# NC14608 after and maze bfs

Posted by Liodel on Wed, 02 Mar 2022 13:38:19 +0100

After's algorithm book is left in a maze called AIJ. This maze has N*M rooms, the entrance of the maze is (1, 1), and the algorithm book is left in (r, c). The rooms in the maze have four states: empty rooms, inaccessible rooms, rooms with Mephisto and rooms with Lilith. Mephisto will deny everything, and Lilith will tempt people to do an activity called YK. After is a weak willed person. When he meets Mephisto and Lilith, he will become a super YK robot with empty eyes. After each step can go from his current room to one of the four rooms up, down, left and right. After is afraid of becoming a super YK robot, so we should get the algorithm book as soon as possible and escape from the entrance. How many steps does after need to take to get the algorithm book back from the entrance and escape the maze without becoming a super YK robot?

The first line is a positive integer t (T < = 10), indicating a total of T groups of data.
For each group of data, the first row has four positive integers N, M, r, C (1 < = N, M < = 1000; 1 < = r < = N; 1 < = C < = M).
The next N lines, each with M characters, represent the state of the room, "." Indicates an empty room, "*" indicates an inaccessible room, "F" indicates a room with Mephisto, and "m" indicates a room with Lilith.
Data assurance (1, 1) is ".".
Output a row for each group of data, that is, the minimum number of steps to be taken after. If after cannot retrieve the algorithm book, output "IMPOSSIBLE" (without quotation marks).

```1
4 4 4 3
..**
*F..
*.*.
*M.F```

## output

```14
```

Typical bfs example, but the meaning of its title is really fascinating. After reading other people's interpretation of the title, I found that: at the same time, K will become a super YK robot after Y.

Therefore, our problem-solving idea can become to compare the length of walking only F with that of walking only W.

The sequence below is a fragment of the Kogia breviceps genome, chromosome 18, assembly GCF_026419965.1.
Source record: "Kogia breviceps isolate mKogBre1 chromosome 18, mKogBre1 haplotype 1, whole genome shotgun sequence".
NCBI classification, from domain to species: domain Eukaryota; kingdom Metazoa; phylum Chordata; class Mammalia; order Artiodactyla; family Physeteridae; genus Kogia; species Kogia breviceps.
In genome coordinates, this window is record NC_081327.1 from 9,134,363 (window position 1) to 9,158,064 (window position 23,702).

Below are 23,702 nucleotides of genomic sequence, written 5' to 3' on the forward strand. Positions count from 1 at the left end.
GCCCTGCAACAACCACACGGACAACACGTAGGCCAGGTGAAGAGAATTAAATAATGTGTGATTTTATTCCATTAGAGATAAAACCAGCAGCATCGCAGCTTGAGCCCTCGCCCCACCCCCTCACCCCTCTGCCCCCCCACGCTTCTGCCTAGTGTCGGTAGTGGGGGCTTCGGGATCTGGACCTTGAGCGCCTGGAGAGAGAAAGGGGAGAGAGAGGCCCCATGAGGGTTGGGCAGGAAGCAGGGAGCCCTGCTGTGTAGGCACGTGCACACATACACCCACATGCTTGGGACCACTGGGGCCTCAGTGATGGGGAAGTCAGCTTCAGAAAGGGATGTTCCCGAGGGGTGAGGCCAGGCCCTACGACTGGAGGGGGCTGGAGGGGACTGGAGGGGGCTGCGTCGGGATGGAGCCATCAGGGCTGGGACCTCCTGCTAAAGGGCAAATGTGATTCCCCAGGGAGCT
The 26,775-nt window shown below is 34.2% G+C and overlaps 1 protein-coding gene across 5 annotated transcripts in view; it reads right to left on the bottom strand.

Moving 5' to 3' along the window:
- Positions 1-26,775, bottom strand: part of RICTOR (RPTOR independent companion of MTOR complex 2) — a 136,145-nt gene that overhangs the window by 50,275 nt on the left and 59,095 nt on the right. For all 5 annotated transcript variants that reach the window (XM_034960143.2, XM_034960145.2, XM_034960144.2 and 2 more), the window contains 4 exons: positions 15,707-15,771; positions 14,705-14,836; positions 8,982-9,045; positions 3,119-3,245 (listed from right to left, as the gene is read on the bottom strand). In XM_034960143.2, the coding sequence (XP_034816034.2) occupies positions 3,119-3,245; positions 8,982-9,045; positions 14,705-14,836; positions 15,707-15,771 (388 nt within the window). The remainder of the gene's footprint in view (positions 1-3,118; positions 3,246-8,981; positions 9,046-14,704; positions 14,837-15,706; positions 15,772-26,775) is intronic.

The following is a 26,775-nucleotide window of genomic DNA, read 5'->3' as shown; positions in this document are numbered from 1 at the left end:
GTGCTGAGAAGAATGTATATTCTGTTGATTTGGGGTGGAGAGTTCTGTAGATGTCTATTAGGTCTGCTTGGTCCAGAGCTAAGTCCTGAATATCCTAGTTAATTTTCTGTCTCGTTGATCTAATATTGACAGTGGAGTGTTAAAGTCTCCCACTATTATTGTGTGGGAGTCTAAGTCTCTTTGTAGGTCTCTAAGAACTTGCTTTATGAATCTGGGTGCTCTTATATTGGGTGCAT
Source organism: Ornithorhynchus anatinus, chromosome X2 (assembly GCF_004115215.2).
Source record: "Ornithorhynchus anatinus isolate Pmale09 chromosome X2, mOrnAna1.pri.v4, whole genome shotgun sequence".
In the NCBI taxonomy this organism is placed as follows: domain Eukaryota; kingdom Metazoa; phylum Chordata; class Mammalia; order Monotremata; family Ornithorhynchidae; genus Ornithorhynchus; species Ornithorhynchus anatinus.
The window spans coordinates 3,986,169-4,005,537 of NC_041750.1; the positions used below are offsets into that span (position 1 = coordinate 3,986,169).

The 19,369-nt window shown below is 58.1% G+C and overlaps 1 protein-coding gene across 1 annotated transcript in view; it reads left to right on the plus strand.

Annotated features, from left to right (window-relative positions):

```#include<iostream>
#include<cmath>
#include<algorithm>
#include<cstring>
#include<cstdlib>
#include<queue>
#include<algorithm>
using namespace std;
char a[2002][2002];
int dist[2002][2002],dis[2002][2002];
int dx[]={-1,0,0,1},dy[]={0,1,-1,0};
int t;
int n,m,r,c;
typedef pair<int,int> PII;
int bfs()
{
queue<PII> q;
memset(dist,-1,sizeof dist);
dist[1][1]=0;
q.push({1,1});
while(q.size())
{
auto t=q.front();
q.pop();
for(int i=0;i<4;i++)
{
int xx=t.first+dx[i],yy=t.second+dy[i];
if(xx>=1&&xx<=n&&yy>=1&&yy<=m&&dist[xx][yy]==-1&&a[xx][yy]!='*'&&a[xx][yy]!='M')
{
dist[xx][yy]=dist[t.first][t.second]+1;
q.push({xx,yy});
}
}
}
return dist[r][c];
}
int bfs2()
{
queue<PII> p;
memset(dis,-1,sizeof dis);
dis[1][1]=0;
p.push({1,1});
while(p.size())
{
auto t=p.front();
p.pop();
for(int i=0;i<4;i++)
{
int xx=t.first+dx[i],yy=t.second+dy[i];
if(xx>=1&&xx<=n&&yy>=1&&yy<=m&&dis[xx][yy]==-1&&a[xx][yy]!='*'&&a[xx][yy]!='F')
{
dis[xx][yy]=dis[t.first][t.second]+1;
p.push({xx,yy});
}
}
}
return dis[r][c];
}
int main()
{
//cin.tie(0); cout.tie(0); ios::sync_with_stdio(false);
cin>>t;
while(t--)
{
cin>>n>>m>>r>>c;
for(int i=1;i<=n;i++)
for(int j=1;j<=m;j++)
cin>>a[i][j];
bfs();
bfs2();
/*for(int i=1;i<=n;i++)
{
for(int j=1;j<=m;j++)
{
cout<<dist[i][j]<<" ";
}
cout<<endl;
}*/
//cout<<dist[r][c]<<" "<<dis[r][c]<<endl;
if(dist[r][c]==-1&&dis[r][c]==-1) cout<<"IMPOSSIBLE"<<endl;
else if(dist[r][c]!=-1&&dis[r][c]==-1) cout<<dist[r][c]*2<<endl;
else cout<<dis[r][c]*2<<endl;
}
return 0;
}```

I'm really worried about graph theory ðŸ˜Ÿ

Topics: Algorithm Graph Theory bfs